# Parametric Arclength

**Parametric Arclength** is the length of a curve given by parametric equations. For instance, the curve in the image to the right is the graph of the parametric equations \(x(t) = t^2 + t\) and \(y(t) = 2t - 1\) with the parameter \(t\). One could wish to find the arclength of curve between the points \(t =-\frac{1}{2}\) and \(t=1\), as noted by the thicker red curve in the image to the right.

Generalized, a parametric arclength starts with a parametric curve in \(\mathbb{R}^2\). This is given by some parametric equations \(x(t)\), \(y(t)\), where the parameter \(t\) ranges over some given interval. The following formula computes the length of the arc between two points \(a,b\).

Consider a parametric curve \((x(t), y(t))\), where \(t\in [a,b]\). The length of the arc traced by the curve as \(t\) ranges over \([a,b]\) is \[ \int_{a}^{b} \sqrt{(x'(t))^2 + (y'(t))^2} \, dt .\]

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## Derivation Of Formula

Consider the curve given by parametric equations \(x(t)\), \(y(t)\), where \(t\) ranges over \([0,1]\). To compute the arclength of this curve, one can approximate the curve with polygonal paths and take the limit of the lengths of these paths as they become more refined.

If \(0 \le t_1 < t_2 \le 1\), the straight line segment between \((x(t_1), y(t_1)\) and \((x(t_2), y(t_2))\) has length \[\sqrt{(x(t_1) - x(t_2))^2 + (y(t_1) - y(t_2))^2}.\] Using the mean value theorem, there are \(c, d \in (t_1, t_2)\) such that \[x(t_2) - x(t_1) = (t_2 - t_1) x'(c), \] \[y(t_2) - y(t_1) = (t_2 - t_1) y'(d).\] Thus, the length of this line segment equals \[(t_2 - t_1) \sqrt{x'(c)^2 + y'(d)^2}.\] As the \(t_1\) and \(t_2\) are made closer (in order to make the line segments approximating the curve shorter), this approaches the element \[\sqrt{x'(t)^2 + y'(t)^2 } \, dt.\] Thus, the arclength of the curve over \([0,1]\) is \[\int_{0}^{1} \sqrt{x'(t)^2 + y'(t)^2} \, dt.\]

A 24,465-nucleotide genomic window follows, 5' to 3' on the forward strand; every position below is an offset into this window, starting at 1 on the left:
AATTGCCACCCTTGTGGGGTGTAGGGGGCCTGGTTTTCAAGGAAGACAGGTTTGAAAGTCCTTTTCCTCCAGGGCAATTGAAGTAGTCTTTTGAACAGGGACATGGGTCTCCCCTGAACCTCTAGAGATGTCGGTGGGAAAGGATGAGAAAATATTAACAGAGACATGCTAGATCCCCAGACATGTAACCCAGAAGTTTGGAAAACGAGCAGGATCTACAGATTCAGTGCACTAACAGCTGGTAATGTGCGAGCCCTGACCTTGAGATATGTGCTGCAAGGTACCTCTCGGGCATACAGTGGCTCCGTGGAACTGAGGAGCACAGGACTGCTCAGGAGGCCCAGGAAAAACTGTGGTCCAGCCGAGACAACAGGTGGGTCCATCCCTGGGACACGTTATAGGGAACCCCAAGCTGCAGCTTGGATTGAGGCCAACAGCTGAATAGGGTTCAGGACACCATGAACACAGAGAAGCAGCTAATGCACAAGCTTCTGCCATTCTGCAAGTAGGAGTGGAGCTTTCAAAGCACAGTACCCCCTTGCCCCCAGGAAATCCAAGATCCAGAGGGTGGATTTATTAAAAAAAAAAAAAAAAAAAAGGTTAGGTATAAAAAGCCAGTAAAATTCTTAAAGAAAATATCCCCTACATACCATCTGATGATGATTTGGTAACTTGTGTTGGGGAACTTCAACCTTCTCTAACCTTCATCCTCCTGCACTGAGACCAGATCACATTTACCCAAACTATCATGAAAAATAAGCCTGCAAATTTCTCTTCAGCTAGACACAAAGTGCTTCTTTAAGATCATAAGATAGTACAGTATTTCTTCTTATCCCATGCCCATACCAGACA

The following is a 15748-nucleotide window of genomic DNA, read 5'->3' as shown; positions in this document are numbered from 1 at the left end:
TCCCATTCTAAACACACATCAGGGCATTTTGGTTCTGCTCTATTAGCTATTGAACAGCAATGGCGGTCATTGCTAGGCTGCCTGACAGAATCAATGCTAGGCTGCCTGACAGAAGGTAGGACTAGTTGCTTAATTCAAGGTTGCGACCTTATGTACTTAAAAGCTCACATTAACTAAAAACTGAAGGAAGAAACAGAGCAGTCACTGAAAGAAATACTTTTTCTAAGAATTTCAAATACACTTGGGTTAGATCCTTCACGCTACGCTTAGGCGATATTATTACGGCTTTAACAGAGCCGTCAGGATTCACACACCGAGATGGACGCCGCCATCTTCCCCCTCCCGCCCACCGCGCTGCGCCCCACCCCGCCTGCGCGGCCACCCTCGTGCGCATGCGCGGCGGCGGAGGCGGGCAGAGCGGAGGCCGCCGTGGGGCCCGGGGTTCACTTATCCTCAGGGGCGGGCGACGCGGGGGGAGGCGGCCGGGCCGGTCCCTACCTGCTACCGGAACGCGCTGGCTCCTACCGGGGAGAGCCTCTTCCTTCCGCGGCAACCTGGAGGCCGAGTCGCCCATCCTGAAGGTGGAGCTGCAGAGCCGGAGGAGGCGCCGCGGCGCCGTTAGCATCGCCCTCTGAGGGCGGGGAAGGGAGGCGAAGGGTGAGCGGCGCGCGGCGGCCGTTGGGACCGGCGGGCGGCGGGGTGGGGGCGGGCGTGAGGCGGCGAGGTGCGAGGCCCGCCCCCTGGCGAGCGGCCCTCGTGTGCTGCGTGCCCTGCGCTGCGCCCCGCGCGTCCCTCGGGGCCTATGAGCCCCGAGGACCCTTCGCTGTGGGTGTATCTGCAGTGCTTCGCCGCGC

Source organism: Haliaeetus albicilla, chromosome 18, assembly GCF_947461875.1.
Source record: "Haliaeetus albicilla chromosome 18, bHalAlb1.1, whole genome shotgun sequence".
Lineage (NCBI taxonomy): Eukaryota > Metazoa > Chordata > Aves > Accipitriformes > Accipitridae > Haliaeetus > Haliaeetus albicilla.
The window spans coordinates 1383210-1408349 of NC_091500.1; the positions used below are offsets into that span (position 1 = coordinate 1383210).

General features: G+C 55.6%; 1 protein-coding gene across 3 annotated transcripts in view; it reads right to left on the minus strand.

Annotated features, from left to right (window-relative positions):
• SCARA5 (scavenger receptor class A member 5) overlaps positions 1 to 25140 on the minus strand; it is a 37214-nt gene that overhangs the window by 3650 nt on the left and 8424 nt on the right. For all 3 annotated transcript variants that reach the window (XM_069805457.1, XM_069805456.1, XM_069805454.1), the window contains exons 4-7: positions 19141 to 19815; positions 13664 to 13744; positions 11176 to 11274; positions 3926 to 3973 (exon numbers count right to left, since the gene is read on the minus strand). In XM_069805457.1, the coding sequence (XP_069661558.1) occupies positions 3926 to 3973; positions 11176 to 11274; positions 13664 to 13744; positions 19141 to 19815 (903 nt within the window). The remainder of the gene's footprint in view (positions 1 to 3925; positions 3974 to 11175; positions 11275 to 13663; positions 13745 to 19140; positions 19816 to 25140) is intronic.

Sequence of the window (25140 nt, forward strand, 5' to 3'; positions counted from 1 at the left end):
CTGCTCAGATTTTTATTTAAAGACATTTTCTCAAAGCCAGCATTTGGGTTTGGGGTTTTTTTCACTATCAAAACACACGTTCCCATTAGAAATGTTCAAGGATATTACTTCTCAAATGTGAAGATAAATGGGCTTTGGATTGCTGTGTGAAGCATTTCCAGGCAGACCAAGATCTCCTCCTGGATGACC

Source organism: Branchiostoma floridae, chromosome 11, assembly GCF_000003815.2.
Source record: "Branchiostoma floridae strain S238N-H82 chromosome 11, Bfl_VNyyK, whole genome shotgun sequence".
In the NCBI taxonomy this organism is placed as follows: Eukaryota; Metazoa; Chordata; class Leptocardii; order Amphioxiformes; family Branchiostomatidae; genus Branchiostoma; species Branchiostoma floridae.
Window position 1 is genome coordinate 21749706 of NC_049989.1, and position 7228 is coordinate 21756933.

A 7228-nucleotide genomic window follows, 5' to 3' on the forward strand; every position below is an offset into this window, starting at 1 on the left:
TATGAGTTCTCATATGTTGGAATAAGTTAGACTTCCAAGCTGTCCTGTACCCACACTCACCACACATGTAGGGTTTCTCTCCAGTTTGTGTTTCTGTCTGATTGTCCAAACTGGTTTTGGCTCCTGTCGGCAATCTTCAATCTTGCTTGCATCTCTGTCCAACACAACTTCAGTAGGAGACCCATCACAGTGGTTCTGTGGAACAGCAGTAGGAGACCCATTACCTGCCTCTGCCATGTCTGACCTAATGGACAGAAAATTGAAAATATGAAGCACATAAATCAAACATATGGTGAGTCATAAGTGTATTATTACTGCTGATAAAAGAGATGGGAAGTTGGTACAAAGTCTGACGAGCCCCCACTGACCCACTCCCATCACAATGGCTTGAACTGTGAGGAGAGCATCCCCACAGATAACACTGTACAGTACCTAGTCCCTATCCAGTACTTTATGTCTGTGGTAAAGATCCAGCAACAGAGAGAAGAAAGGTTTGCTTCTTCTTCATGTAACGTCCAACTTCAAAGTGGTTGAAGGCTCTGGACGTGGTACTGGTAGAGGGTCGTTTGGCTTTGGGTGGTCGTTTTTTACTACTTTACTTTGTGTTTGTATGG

In particular, if \(f: \mathbb{R} \to \mathbb{R}\) is differentiable, the graph of \(f\) can be parametrized as \(t \mapsto (t, f(t))\). Then, the arclength of the segment of this graph bounded by \((a, f(a))\) and \((b,f(b))\) equals \[\int_{a}^{b} \sqrt{1+(f'(t))^2} \, dt.\]

## Surface Area

Suppose the graph of \(y = f(x)\) is rotated about the \(x\)-axis to obtain a solid. By the above formula for arclength, the infinitesimal arclength of this graph at some \(x\in \mathbb{R}\) is \(\sqrt{1+(f'(x))^2} \, dx\). When this arc of the graph is rotated about the \(x\)-axis, the solid formed is an infinitesimal cylinder of surface area \(2\pi f(x) \sqrt{1+(f'(x))^2} \, dx\). Integrating this over the desired interval, one obtains the formula below.

Let \(\gamma\) denote the arc of the graph \(y = f(x)\) bounded by the points \((a,f(a))\) and \((b,f(b))\). The surface area of the solid formed by rotating \(\gamma\) about the \(x\)-axis is \[2\pi \int_{a}^{b} f(x) \sqrt{1+(f'(x))^2} \, dx.\]

**Cite as:**Parametric Arclength.

*Brilliant.org*. Retrieved from https://brilliant.org/wiki/parametric-equations-arc-length-basic/